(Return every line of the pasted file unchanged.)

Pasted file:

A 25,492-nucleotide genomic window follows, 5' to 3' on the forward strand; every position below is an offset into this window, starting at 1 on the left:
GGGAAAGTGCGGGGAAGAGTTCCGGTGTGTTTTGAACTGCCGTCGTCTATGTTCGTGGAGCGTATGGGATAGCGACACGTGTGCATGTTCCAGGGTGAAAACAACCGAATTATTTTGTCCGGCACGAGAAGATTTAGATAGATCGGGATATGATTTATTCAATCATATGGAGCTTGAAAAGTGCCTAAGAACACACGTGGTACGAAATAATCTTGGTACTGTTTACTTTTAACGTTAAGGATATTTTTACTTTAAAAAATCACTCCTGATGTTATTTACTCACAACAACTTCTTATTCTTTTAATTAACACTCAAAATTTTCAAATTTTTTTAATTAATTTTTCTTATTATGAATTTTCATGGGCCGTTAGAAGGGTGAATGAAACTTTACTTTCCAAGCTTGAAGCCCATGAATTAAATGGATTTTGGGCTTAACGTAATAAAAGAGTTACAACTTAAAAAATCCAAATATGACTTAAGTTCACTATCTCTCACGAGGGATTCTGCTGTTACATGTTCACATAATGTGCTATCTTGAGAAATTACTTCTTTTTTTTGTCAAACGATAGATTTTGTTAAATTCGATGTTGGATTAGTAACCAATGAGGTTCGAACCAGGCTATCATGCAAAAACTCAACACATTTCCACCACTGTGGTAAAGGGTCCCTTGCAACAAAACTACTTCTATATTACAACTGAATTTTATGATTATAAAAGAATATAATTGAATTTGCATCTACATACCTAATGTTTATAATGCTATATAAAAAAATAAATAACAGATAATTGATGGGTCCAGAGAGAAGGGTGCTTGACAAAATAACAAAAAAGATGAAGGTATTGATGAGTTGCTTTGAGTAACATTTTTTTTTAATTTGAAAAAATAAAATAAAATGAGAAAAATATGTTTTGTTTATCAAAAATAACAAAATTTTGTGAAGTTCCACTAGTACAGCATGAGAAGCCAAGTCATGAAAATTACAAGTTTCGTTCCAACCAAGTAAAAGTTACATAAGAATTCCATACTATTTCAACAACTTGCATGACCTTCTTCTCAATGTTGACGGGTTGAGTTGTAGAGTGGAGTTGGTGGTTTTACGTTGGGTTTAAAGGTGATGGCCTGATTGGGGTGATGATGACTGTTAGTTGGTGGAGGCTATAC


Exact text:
A 25,492-nucleotide genomic window follows, 5' to 3' on the forward strand; every position below is an offset into this window, starting at 1 on the left:
GGGAAAGTGCGGGGAAGAGTTCCGGTGTGTTTTGAACTGCCGTCGTCTATGTTCGTGGAGCGTATGGGATAGCGACACGTGTGCATGTTCCAGGGTGAAAACAACCGAATTATTTTGTCCGGCACGAGAAGATTTAGATAGATCGGGATATGATTTATTCAATCATATGGAGCTTGAAAAGTGCCTAAGAACACACGTGGTACGAAATAATCTTGGTACTGTTTACTTTTAACGTTAAGGATATTTTTACTTTAAAAAATCACTCCTGATGTTATTTACTCACAACAACTTCTTATTCTTTTAATTAACACTCAAAATTTTCAAATTTTTTTAATTAATTTTTCTTATTATGAATTTTCATGGGCCGTTAGAAGGGTGAATGAAACTTTACTTTCCAAGCTTGAAGCCCATGAATTAAATGGATTTTGGGCTTAACGTAATAAAAGAGTTACAACTTAAAAAATCCAAATATGACTTAAGTTCACTATCTCTCACGAGGGATTCTGCTGTTACATGTTCACATAATGTGCTATCTTGAGAAATTACTTCTTTTTTTTGTCAAACGATAGATTTTGTTAAATTCGATGTTGGATTAGTAACCAATGAGGTTCGAACCAGGCTATCATGCAAAAACTCAACACATTTCCACCACTGTGGTAAAGGGTCCCTTGCAACAAAACTACTTCTATATTACAACTGAATTTTATGATTATAAAAGAATATAATTGAATTTGCATCTACATACCTAATGTTTATAATGCTATATAAAAAAATAAATAACAGATAATTGATGGGTCCAGAGAGAAGGGTGCTTGACAAAATAACAAAAAAGATGAAGGTATTGATGAGTTGCTTTGAGTAACATTTTTTTTTAATTTGAAAAAATAAAATAAAATGAGAAAAATATGTTTTGTTTATCAAAAATAACAAAATTTTGTGAAGTTCCACTAGTACAGCATGAGAAGCCAAGTCATGAAAATTACAAGTTTCGTTCCAACCAAGTAAAAGTTACATAAGAATTCCATACTATTTCAACAACTTGCATGACCTTCTTCTCAATGTTGACGGGTTGAGTTGTAGAGTGGAGTTGGTGGTTTTACGTTGGGTTTAAAGGTGATGGCCTGATTGGGGTGATGATGACTGTTAGTTGGTGGAGGCTATAC